• Export data to excel or csv file using to_excel and to_csv respectively
  • Share it to stakeholders via slack

Please find below Python code screenshots

I hope this blog triggered a thought to automate the mundane task of generating pivot tables from spreadsheets or databases. Please reach out to me if you want to check out the full code.

Thank you for stopping by this blog and please share your suggestions below under the Comment section

Up Next – Manage Alerts of VMAX3 array using REST API

Image Courtesy:

Matt Whitt
https://ttorial.com/Images/python-automation-automate-mandane-task-python.jpg

TweePy – Twitter of Python

I had an opportunity to attend the NASSCOM Technology and Leadership Forum in Mumbai from 20th to 22nd Feb 2019. It was an amazing experience to listen, gain knowledge and insights from the industry’s best of the bests. CxO’s keynote speeches were focused on technologies like AI, ML, Blockchains et al

My personal favorite out of all the keynote was from Vala Afshar, Chief Digital Evangelist @ Salesforce. It was a privilege to be there and watch him explaining about AI, ML, and the importance of data. Truly inspiring and mesmerized by his depth of knowledge in the IT industry.

As mentioned by Vala Afshar, “Data is the oil of 21st century but oil is just useless thick goop until you refine it into fuel. AI is your refinery“. In those 3 days, a lot of critical information was shared and scattered across all the social media. The reason to write this blog is to share my idea to save those GEM of information which I can keep munching time and again to get inspired and motivated.

Twitter, the most popular social media platform is one of my favorites and wanted to save all those tweets which had hashtag #NASSCOM_TLF (official hashtag of the event). After quick research using ‘DuckDuckGo’, I had decided to use TweePy Twitter for Python module which is developed to use Twitter API to connect, read, write, retweet and send direct messages right from Python.

Tweepy requires twitter app to be created to use Twitter’s API to exchange information between Twitter and Python. I followed this link to set up and run my twitter app.

Here is the code which I wrote to download all the tweets having hashtag #NASSCOM_TLF and save it to an excel file!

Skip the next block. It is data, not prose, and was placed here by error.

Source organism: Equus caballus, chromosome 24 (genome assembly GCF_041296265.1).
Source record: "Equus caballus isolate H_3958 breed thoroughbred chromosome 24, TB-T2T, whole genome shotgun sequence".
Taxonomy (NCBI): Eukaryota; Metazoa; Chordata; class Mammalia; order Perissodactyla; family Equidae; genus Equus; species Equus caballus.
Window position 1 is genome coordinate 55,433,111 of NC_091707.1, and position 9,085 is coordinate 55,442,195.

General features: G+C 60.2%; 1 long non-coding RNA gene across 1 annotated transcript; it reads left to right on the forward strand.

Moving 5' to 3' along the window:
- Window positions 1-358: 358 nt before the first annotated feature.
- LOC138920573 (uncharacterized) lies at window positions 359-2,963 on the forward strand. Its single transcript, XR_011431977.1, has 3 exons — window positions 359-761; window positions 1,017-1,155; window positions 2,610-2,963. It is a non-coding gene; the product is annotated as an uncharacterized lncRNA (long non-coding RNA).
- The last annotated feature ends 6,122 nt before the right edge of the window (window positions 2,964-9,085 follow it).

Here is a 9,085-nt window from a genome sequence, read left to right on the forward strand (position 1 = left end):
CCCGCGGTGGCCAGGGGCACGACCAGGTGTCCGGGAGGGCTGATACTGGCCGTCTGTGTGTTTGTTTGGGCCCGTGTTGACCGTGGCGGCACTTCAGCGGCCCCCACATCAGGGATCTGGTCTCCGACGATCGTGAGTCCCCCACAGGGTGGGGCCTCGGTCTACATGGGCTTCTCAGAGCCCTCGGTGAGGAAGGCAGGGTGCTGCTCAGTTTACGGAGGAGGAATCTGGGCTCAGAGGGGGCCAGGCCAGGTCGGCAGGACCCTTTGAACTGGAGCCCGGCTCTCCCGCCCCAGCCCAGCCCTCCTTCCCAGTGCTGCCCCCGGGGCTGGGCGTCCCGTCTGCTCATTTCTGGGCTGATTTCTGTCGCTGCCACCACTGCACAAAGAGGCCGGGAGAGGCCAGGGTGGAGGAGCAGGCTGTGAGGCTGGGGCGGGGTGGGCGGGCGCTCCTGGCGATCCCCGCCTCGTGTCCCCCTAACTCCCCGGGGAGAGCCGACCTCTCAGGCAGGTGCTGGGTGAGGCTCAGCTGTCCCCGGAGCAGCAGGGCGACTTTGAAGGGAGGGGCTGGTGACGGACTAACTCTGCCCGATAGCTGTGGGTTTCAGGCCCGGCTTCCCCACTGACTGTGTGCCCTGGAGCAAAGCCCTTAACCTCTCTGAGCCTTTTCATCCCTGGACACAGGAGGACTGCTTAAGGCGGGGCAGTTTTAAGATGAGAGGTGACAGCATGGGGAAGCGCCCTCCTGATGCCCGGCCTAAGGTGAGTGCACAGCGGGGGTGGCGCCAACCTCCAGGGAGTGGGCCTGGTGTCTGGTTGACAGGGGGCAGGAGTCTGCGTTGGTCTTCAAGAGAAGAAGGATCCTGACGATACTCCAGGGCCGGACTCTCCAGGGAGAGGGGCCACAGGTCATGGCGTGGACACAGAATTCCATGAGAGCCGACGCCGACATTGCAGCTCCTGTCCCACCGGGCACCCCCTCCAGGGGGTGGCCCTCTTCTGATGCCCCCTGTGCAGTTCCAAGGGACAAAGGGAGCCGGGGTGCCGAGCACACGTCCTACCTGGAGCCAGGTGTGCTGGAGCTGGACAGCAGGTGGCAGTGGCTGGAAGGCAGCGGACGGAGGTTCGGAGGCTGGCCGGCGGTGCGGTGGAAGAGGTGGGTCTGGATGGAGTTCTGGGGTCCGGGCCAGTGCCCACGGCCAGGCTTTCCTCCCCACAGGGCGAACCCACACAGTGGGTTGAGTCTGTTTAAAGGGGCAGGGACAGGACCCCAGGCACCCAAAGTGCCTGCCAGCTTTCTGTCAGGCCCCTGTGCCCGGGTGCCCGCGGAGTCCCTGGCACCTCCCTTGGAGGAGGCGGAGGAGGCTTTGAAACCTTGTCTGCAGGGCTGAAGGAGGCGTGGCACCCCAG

# Download tweepy using pip install tweepy
import tweepy
# Pandas dataframe used to get tweets in tabular format and export it excel
import pandas as pd

# Replace consumer key, consumer secret
consumer_key = 'REPLACE'
consumer_secret = 'REPALCE'

# Replace access token key and secret
access_token = 'REPLACE-REPLACE'
access_token_secret = 'REPLACE'

# Authenticate to Twitter API
auth = tweepy.OAuthHandler(consumer_key, consumer_secret)
auth.set_access_token(access_token, access_token_secret)
api = tweepy.API(auth)

# Create dataframe with columns names 
df = pd.DataFrame(columns=['text','timeline', 'username', 'user_id'])
# Initialize lists to store messages
msgs = []
msg =[]

# search twitter with hashtag #NASSCOM_TLF and exclude retweets
for tweet in tweepy.Cursor(api.search, q='#NASSCOM_TLF -filter:retweets',tweet_mode='extended', rpp=100).items():
    msg = [tweet.full_text, tweet.created_at, tweet.user.name, tweet.user.screen_name] 
    msg = tuple(msg)                    
    msgs.append(msg)

# Append tweets stored in lists to dataframe
df = pd.DataFrame(msgs)
# Column header columns having full tweet messages, time, user name and ID
df.columns = ['Tweet Text', 'Tweet Date Time (GMT)', 'Username', 'User ID']
# Check the first 5 tweets to see any errors
print(df.head())
# Create a file 
output = "tweets_ntlf.xlsx"
# Export tweets from dataframe to excel
try:
    df.to_excel(output, index=False)
except Exception as Error:
    print("Unable to get NASSCOM Tweets", Error)
Screenshot of the excel file

NOTE: I’ve excluded retweets to avoid duplication of information.

Please continue to stop by this blog and share your comments below.

Up Next – Manage Alerts of VMAX array using REST API

Docker’ize’ Python

What is Docker?

Docker is a computer program that performs operating-system-level virtualization, also known as “containerization”. It was first released in 2013 and is developed by Docker, Inc. source: Wikipedia

How Docker works?